Zelenskiy pushes for Donbas election, faces domestic backlash

Ukrainians hold banner reading 'No to capitulation!' and 'Our future is EU, not Russia' during their protest against signing 'Steinmeier formula' in Minsk, near of the Presidential office in Kiev, Ukraine, 2 October 2019. [Sergey Dolzhenko/EPA/EFE]

Ukraine’s President Volodymyr Zelenskiy said on Thursday (3 October) that Ukrainian candidates should take part in an election that is expected to be held in the east of the country, currently controlled by pro-Russian rebels.

Zelenskiy made his comments two days after a breakthrough at talks between Moscow and Kyiv opened the way to the first international summit in three years being convened on ending fighting in eastern Ukraine.

Breakthrough at talks opens way to summit on Ukraine conflict

A breakthrough at talks between Moscow and Kyiv has opened the way to the first international summit in three years being convened on ending fighting in east Ukraine.

The details of the peace plan have not yet been hashed out. Russian officials have welcomed the plan, but have not commented on specifics.

“The election should not be held at gunpoint but in accordance with Ukrainian law, with access for candidates from Ukrainian political forces, Ukrainian media and international observers,” Zelenskiy said in televised comments on Thursday.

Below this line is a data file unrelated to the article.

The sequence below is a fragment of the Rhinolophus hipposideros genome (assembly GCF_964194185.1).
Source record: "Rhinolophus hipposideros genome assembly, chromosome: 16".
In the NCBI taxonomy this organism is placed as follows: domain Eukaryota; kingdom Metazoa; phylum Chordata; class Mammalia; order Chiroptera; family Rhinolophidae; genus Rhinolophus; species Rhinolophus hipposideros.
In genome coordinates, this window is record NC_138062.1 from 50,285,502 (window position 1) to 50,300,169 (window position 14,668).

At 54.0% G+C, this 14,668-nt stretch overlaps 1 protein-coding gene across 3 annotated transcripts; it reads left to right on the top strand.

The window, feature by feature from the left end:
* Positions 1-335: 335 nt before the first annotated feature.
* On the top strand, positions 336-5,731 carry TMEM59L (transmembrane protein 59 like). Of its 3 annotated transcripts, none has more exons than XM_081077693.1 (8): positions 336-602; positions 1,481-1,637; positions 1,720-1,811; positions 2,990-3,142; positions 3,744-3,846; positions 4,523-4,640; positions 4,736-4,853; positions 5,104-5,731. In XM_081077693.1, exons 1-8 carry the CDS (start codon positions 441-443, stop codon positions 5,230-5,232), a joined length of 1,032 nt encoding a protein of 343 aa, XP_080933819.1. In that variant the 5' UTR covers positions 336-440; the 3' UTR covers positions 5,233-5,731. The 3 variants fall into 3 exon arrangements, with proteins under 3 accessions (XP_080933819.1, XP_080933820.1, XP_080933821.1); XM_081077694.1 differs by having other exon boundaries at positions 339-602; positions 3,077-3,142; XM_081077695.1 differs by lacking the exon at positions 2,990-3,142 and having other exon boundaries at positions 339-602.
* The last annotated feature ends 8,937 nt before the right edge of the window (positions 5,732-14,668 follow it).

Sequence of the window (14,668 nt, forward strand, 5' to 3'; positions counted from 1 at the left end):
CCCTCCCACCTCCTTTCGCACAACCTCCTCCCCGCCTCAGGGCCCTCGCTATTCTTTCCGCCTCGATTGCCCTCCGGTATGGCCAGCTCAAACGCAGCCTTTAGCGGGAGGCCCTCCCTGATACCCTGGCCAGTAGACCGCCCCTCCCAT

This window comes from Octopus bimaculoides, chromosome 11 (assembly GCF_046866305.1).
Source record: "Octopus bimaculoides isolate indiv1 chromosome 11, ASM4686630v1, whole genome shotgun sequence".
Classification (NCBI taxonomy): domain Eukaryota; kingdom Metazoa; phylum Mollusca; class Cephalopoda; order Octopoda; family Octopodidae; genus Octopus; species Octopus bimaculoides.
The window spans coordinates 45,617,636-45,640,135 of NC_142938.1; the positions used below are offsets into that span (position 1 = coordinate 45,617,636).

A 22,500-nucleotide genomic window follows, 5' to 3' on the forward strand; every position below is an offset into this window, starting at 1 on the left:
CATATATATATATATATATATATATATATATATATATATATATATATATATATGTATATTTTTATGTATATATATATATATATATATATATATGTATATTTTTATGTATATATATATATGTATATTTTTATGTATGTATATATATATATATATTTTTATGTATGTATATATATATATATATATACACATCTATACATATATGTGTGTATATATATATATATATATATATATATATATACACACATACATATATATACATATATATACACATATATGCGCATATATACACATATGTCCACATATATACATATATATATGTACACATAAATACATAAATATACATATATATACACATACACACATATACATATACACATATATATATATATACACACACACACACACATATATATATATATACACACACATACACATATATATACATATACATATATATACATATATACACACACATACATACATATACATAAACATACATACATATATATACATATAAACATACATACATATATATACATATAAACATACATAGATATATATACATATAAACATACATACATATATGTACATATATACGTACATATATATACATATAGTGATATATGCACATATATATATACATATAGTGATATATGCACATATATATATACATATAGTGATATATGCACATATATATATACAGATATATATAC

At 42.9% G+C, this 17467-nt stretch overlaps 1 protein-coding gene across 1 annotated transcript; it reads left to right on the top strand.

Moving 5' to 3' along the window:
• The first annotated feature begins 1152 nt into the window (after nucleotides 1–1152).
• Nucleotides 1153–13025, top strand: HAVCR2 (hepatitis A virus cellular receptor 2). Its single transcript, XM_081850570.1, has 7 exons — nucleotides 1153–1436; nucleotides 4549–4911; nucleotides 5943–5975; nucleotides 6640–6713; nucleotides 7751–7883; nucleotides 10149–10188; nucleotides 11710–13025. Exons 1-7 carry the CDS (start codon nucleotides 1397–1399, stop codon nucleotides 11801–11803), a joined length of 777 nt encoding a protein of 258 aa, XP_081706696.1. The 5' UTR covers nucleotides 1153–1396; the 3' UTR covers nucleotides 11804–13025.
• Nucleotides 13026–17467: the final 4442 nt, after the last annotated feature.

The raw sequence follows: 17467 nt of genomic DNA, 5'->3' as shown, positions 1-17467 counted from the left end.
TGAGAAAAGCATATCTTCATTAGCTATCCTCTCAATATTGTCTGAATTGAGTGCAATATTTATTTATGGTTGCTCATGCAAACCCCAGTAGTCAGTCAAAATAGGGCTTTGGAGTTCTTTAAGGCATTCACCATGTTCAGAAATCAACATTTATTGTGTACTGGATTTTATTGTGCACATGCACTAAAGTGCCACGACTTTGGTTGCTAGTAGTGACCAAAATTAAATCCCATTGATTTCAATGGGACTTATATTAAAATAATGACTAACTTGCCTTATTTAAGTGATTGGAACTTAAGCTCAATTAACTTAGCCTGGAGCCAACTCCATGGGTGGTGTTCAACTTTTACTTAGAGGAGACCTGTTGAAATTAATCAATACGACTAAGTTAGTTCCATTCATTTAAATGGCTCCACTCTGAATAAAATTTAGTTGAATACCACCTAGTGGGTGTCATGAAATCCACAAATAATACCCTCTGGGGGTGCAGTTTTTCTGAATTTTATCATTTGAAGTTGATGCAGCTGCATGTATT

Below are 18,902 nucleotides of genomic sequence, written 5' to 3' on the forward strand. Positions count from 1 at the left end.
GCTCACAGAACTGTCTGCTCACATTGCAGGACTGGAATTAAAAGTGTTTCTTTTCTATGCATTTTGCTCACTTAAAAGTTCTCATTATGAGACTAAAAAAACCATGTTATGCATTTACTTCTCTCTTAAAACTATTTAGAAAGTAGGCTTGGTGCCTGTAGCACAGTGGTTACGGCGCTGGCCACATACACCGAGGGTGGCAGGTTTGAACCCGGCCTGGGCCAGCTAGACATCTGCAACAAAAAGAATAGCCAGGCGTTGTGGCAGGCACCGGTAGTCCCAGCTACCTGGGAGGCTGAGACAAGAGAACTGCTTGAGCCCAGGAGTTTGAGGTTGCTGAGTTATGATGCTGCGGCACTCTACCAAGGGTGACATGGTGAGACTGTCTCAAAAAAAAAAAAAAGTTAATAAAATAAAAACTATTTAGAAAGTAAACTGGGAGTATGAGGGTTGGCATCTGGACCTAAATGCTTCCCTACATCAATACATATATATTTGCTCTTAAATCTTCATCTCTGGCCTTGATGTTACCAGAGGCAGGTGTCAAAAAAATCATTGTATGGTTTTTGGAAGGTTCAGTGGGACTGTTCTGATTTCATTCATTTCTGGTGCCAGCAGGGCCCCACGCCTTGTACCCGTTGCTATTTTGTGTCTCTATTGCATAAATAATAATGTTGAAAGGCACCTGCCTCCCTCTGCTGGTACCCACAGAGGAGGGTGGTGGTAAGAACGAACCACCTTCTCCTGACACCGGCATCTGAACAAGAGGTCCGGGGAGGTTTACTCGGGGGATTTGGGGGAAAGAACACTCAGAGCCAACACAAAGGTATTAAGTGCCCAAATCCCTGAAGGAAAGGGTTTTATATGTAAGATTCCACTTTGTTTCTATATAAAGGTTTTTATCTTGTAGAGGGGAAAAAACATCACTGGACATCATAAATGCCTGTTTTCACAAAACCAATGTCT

He also said that all the people internally displaced by the fighting should have an opportunity to vote.

Ukraine’s decision to agree to a peace plan, which suggests that the separatist region will be granted a special status and a local election will be held there, sparked protests in Kyiv on Wednesday.

Thousands of protesters gathered in Kyiv’s main square, chanting “no capitulation!” and “shame!”

EU Commission hopeful of Russia-Ukraine thaw as many in Kyiv denounce 'capitulation'

The European Commission commended on Thursday (3 October) a recent diplomatic meeting in the Belarus capital Minsk, which gives hope for an international summit to stop the fighting in Eastern Ukraine. But many in Ukraine see the development as “capitulation”.

The protest illustrates the domestic political challenges that Ukraine’s Zelenskiy, who was elected by a landslide in April, would face in brokering an end to the more than five-year conflict with Moscow-backed forces.

“I respect a constitutional right of every Ukrainian citizen to protest. I am hearing you, and believe me, I will never betray Ukraine,” Zelenskiy said on Thursday.

He said that he would discuss ending the war at the coming four-way talks in so-called “Normandy format”, in which leaders of Russia, Germany and France would also take part. The Kremlin said on Thursday that no date had been set yet for the summit.

More than 13,000 people have been killed in the more than five-year-old conflict in east Ukraine between pro-Russian separatists and Ukrainian government forces. Last month, Russia and Ukraine swapped dozens of prisoners, paving a way for further talks.

Russian President Vladimir Putin, addressing a forum in the Black Sea resort of Sochi, said on Thursday that Zelenskiy, in order to prove he is a “fair and strong” politician, should complete the peace process in eastern Ukraine.

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